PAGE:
The green building regulation applies to new commercial or multi-unit residential buildings or additions greater than 7,500 gsf, or alterations of more than 50% of gsf if the altered area is at least 7,500 gsf, as well as alterations to existing one and two family dwellings and additions.

That said, the City’s website makes clear “The City is willing to consider alternative methods of compliance, such as other rating systems or building codes, so long as they are deemed equivalent in spirit and stringency to the rating system, code or program referenced. The applicant must demonstrate equivalency to the City and develop acceptable compliance documentation.”

Each plan submittal is required to demonstrate compliance with either the IgCC (as amended by the local regulation), or ASHRAE 189.1, or the National Green Building Standard (ICC 700-2012).

Prior to building permit, the applicant must provide the information required in IgCC Appendix A (project electives), an energy report, a waste management report, an indoor air quality management plan and commissioning plan, each demonstrating compliance with the IgCC. Prior to occupancy, the applicant must provide a commissioning report and letter certifying owner receipt of building operations and maintenance documents.

These somewhat burdensome requirements for projects, most of which could be characterized as renovations, should be viewed against the backdrop that the City is located within Montgomery County, a jurisdiction that also had a mandatory LEED law on the books and is in the process of eliminating the LEED requirement in favor of its own adoption of the IgCC. Additionally, Rockville is a suburb of Washington, DC which has its own mandatory green building law in which the IgCC is an option.

That the IgCC has not been widely adopted across the country makes this switch from LEED to the IgCC all the more compelling a case study for jurisdictions desiring to be green.

Lest one think that Rockville will not continue to be LEED friendly, the City is continuing its High Performance Building Tax Credit For Existing Buildings available for existing buildings achieving LEED EB O&M. Construction will be in accordance with the IgCC and application may be made effective one year after occupancy for an EB-OM based property tax credit up to $400,000 and the City anticipates integrating the LEED Dynamic Plaque into that tax credit program when it is reauthorized.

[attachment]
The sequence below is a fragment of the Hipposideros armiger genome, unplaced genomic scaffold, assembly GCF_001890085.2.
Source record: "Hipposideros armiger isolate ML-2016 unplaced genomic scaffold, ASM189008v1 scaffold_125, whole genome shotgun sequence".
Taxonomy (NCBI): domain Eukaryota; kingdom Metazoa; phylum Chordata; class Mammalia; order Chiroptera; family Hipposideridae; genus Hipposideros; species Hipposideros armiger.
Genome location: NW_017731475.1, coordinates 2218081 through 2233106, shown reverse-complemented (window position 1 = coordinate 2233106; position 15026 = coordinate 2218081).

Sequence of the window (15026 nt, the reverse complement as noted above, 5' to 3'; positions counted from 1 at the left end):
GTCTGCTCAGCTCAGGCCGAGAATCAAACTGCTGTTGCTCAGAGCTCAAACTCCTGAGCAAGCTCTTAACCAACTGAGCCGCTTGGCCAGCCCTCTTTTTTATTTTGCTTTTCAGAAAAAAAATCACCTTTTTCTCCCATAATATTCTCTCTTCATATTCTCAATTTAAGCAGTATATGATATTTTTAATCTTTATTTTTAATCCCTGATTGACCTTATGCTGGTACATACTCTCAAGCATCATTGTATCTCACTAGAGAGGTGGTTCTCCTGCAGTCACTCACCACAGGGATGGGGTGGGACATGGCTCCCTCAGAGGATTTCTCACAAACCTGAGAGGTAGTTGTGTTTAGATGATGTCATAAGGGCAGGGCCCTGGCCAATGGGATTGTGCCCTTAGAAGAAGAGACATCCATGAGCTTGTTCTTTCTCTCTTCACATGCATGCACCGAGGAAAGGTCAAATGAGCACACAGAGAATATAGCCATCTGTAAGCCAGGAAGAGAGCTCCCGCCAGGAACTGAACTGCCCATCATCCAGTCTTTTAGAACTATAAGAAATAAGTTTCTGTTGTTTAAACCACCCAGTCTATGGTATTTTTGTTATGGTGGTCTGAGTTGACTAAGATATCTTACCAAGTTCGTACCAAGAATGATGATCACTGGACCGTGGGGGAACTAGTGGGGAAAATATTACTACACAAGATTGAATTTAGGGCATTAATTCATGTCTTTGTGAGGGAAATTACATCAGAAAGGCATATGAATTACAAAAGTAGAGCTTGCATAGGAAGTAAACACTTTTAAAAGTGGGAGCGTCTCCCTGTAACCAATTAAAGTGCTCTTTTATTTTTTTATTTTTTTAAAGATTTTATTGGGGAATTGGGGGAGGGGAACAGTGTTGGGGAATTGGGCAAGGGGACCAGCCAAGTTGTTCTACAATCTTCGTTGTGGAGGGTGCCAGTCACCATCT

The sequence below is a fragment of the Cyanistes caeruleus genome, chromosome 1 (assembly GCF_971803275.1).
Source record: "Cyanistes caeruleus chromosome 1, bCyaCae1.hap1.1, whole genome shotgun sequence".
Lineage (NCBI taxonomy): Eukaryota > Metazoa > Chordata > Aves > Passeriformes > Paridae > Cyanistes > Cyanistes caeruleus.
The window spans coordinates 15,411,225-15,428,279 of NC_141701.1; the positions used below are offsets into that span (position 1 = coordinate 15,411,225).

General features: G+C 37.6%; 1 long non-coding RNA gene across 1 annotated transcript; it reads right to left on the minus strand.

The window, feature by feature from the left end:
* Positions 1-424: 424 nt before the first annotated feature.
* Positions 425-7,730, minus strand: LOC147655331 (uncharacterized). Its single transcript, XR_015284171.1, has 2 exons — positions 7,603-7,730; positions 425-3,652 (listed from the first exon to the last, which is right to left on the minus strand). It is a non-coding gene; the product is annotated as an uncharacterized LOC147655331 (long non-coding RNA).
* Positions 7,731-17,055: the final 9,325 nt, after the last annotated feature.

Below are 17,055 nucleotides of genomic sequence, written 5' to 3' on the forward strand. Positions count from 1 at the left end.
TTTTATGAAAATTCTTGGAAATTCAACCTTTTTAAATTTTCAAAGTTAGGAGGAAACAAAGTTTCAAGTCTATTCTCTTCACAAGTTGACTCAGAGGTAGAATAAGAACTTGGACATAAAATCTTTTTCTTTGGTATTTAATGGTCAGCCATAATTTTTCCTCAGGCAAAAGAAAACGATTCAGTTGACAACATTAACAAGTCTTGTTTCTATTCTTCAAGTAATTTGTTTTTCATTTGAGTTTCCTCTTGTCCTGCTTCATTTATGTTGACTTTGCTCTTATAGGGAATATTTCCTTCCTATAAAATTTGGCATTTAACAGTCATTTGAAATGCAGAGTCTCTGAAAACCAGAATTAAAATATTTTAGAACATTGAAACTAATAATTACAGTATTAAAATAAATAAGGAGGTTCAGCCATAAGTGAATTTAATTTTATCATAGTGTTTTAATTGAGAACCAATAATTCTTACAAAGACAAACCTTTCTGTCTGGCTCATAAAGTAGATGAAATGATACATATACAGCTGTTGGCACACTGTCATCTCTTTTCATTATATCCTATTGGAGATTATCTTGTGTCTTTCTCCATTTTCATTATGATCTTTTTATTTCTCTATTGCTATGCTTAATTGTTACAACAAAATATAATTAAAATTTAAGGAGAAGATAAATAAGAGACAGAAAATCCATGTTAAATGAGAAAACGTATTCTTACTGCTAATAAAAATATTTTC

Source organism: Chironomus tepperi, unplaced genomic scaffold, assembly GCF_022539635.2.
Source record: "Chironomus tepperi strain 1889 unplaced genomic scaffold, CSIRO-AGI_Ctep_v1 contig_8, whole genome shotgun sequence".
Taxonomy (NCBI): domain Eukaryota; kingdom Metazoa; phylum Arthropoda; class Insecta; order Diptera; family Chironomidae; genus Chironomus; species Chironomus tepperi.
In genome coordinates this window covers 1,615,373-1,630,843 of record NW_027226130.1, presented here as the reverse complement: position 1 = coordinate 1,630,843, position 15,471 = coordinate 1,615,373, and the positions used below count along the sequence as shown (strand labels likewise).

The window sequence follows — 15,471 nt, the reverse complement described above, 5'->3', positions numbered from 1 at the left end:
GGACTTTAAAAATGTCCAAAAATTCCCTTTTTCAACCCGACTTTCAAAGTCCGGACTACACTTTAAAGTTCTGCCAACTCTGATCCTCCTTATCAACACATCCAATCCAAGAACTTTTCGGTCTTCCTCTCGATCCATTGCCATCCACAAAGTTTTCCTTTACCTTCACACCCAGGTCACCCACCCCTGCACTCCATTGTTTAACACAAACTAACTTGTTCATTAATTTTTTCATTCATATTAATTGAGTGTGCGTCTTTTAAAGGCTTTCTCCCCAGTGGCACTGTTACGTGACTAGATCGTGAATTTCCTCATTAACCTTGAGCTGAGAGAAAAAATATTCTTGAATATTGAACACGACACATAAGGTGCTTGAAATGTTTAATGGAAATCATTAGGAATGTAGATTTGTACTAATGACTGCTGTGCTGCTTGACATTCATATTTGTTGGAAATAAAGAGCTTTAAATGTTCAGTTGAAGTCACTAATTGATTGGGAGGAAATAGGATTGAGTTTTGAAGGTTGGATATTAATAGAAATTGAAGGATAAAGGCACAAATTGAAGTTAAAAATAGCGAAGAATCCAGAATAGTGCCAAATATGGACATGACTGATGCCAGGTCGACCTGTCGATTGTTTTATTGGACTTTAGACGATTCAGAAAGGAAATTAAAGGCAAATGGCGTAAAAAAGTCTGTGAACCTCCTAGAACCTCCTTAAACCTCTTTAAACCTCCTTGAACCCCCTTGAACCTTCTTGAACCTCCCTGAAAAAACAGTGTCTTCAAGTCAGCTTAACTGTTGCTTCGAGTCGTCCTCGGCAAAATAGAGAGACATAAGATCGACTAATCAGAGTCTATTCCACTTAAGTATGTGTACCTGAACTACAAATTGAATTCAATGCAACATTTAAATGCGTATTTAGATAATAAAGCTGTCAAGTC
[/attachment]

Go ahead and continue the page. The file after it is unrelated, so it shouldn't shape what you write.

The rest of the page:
The IgCC is new in Rockville. The City does not yet have any space delivered under the new mandatory green code. But in a market that has demanded Class A Building be LEED Gold or better, there has been little, if any, push back to the new green code. Developers and building in Rockville may be ahead of many places across America in that they realize green building can save the planet and we all can profit from it.

PACE Programs are Stepping Up the Pace


Property assessed clean energy (PACE) programs, where payments for energy efficiency, water conservation and renewable energy improvements to commercial real estate are made through a building owner’s property tax bill are beginning to hit their stride.

PACE state enabling statutes generally authorize local governments to work with private sector lenders to provide upfront low interest financing to property owners for qualified projects (e.g., HVAC system upgrades, photovoltaic systems, cool roofs, etc.), and to collect the repayment through annual assessments on the property’s real estate tax bill.  The term of PACE financing can be extended up to 20 years, often resulting in utility and other cost savings that exceed the amount of the assessment payment.

The concept is not new, but nationally, residential PACE programs generally have been put on hold or foregone as a result of concerns of Fannie Mae, Freddie Mac, and the Federal Home Loan Banks, that issued a directive in February 2011 that Fannie Mae and Freddie Mac refrain from purchasing mortgage loans secured by properties with outstanding first lien PACE obligations.

There were not similar concerns expressed about commercial loans. However, the extent to which similar concerns apply to multi family commercial mortgages does not appear to be entirely resolved, although the U.S. Department of Energy assures that the earlier expressed concerns were specific to single family home mortgage lending.

The Department of Energy says that there are active commercial PACE programs in at least 9 states and DC and enabling laws enacted or programs in development in another 23 states.

PACE offer a host of benefits depending upon the program design, including: removing the barrier of a large upfront cash outlay by the property owner; allowing 100% financing of improvements in amounts over loan value ratios available in the marketplace, including without disturbing existing mortgage financing; underwriting tied to the property and improvements and not individual creditworthiness; repayment over a long period of time (often 20 up to years); low interest rates resulting from high security of repayment; reduced utility bills that can offset the payments; the obligation to repay runs with the property and not the owner; the improved properties have an increased value, benefiting both the owner and the property taxing authority; the owner may be eligible to take advantage of federal, state and local tax incentives; under most commercial leases the PACE payment (on a property tax bill) can be passed along to the tenant avoiding the ‘split incentive’ problem; local government can facilitate the program with no direct debt obligation; and more.